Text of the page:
Korean J Spine Search


Rahmathulla and Kamian: Lumbar Disc Herniations 'To Operate or Not' Patient Selection and Timing of Surgery


At times lumbar disc herniations present a quandary to the spine surgeon in regards to the most appropriate intervention and a need to optimize medical and surgical therapies. We discuss a case of ours and our experience in treating this common spinal pathology, along with a commentary on the article published by Kim et al. entitled 'Spontaneous regression of extruded lumbar disc herniation: three cases report in Korean J Spine. 2013 Jun;10(2):78-81.'

We would like to elaborate on some of the issues brought up by Kim et al.15) in their article in Korean Journal of Spine regarding spontaneous disk regression in a recent publication entitled 'Spontaneous regression of extruded lumbar disc herniation: three cases report.' 2013 Jun;10(2):78-81.
Lumbar disc herniations remain one of the most common reasons for a visit to the spine surgeon, being a significant contributor to low back pain and lower extremity radicular syndrome. The therapeutic approach ranges from conservative medical interventional management to surgery. Although there is a significant body of literature on the various management options and outcomes, as predicted, there is no uniform consensus regarding the most appropriate interventions and specifically the timing of surgical intervention. At symptom onset, in the absence of any neurological deficits, conservative medical treatments are initially attempted and have known therapeutic efficacy. Various studies have also confirmed the effectiveness of surgery in the initial management of lumbar disc herniations. In the absence of symptoms resolution, surgical intervention is usually performed anywhere between two and twelve months following the onset of pain. In our experience the presence of neurological deficits at with the onset of radicular such as muscle weakness, cauda equina syndrome or a progressive deficit while being medically managed, make early surgical intervention essential and give the patient the best opportunity for neurological recovery22).
We recently had 52 year old gentleman presented with a lumbar disc herniation and radicular pain without any focal neurological deficits. Magnetic resonance imaging (MRI) of his lumbar spine revealed an L 2/3 disc herniation with a large extruded fragment (Fig. 1A, B & C). His associated co-morbidities included smoking, diabetes and obesity. We opted to manage this patient conservatively with pain medications, initial rest for no longer than 48-72 hours followed by a gradual physical therapy rehabilitation program. We decided to on a subsequent clinical follow-up at 12 weeks and then 6 months depending on the nature of his symptoms and ability to continue his daily activities. His radicular pain had gradually subsided at 9 months at which time we repeated the MRI of his lumbar spine. The MRI revealed a resolution in the extruded fragment without any neural compression and the absence of pain (Fig. 2A, B & C).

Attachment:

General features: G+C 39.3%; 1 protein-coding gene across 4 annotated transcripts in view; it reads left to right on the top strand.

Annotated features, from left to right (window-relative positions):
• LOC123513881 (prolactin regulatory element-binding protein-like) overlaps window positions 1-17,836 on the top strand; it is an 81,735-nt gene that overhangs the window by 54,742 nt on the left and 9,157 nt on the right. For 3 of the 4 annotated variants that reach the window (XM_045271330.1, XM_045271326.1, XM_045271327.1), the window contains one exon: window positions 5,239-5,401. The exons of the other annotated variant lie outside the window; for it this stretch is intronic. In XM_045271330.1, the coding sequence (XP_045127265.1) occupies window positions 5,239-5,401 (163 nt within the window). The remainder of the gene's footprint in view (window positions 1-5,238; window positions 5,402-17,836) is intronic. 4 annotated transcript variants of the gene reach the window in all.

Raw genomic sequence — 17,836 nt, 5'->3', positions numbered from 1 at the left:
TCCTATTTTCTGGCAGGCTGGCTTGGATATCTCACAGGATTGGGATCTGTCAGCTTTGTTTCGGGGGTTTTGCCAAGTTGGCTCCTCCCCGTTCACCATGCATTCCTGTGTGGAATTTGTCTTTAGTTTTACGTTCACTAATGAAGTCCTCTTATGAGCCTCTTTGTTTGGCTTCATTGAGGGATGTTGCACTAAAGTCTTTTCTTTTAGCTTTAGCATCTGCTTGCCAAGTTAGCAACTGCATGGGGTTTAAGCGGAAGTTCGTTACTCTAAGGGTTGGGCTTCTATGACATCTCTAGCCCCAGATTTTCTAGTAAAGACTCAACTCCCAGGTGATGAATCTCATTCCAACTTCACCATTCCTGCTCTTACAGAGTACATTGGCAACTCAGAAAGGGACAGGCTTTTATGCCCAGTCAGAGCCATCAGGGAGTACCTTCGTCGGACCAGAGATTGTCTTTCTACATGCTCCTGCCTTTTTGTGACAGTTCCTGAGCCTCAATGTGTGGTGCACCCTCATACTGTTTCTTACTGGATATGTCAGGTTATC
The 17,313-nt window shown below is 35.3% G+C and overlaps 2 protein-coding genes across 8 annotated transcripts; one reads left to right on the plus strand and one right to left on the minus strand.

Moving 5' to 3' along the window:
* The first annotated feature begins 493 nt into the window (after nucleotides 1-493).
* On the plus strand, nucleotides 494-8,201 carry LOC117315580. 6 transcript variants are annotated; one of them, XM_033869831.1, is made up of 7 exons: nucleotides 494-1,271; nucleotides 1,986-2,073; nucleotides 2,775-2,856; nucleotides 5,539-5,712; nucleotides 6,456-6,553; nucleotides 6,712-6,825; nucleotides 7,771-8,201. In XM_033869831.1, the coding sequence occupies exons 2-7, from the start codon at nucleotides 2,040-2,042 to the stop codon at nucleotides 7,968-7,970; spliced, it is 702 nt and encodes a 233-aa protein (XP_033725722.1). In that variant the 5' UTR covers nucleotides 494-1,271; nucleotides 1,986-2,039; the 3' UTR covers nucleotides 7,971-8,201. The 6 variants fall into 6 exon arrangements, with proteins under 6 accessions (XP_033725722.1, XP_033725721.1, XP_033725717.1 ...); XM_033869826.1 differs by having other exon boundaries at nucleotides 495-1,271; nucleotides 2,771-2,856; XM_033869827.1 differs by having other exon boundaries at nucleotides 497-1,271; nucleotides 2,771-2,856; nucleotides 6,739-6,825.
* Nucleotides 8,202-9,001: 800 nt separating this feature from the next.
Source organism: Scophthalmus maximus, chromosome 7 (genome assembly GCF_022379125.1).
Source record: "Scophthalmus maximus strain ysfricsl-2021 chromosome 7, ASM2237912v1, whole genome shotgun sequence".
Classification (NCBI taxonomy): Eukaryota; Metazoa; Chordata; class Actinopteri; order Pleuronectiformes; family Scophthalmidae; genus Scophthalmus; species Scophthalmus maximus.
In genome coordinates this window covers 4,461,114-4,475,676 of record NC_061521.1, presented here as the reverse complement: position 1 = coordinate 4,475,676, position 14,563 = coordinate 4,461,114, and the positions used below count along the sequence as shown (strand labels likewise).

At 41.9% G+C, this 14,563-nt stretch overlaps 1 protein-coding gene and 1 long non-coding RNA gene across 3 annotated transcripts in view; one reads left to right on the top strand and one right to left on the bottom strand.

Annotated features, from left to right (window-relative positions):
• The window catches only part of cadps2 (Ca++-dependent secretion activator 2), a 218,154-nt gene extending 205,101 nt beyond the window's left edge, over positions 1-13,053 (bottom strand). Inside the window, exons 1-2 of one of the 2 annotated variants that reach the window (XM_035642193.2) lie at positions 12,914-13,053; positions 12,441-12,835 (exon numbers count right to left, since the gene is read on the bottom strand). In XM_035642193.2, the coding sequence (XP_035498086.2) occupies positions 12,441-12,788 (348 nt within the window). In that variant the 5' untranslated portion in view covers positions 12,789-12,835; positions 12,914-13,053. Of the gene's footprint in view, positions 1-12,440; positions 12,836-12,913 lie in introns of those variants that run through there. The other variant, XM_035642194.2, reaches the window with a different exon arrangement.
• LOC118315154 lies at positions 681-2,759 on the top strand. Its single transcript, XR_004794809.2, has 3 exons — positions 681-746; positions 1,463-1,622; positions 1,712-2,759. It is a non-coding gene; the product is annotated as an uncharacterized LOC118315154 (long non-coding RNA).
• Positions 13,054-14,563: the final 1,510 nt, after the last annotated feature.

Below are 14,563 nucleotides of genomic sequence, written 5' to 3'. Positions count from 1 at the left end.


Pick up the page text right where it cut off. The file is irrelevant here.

Kim et al. have published a report of 3 cases that were managed conservatively in their practice with good symptomatic and radiological resolution15). We concur with the authors in the rarity of this finding in practice, although we often do not image patients who have had resolution of their radicular symptoms. In our practice, a majority of our patients who have an extruded or trans-ligamentous herniated fragments that remains within the confines of the spinal canal, with minimal foraminal, trans-foraminal or far lateral extension are ideal candidates to get an initial trial of conservative medical interventional therapies. As will be noted in the MRI imaging seen in the 3 cases reported by Kim et al. as well as our case, the patients that have shown regression have fragments within the spinal canal. In a more recent report by Kim E et al.14), in the 3 cases they reported, one patient developed spontaneous resolution as early as 2 months, whereas another did not have any evident disc identified during surgery. A review of their cases reveals similar MRI findings in their cases. There have been other reports in literature describing spontaneous regression of lumbar discs with various theories for this infrequently seen phenomenon1,2,10,13,19).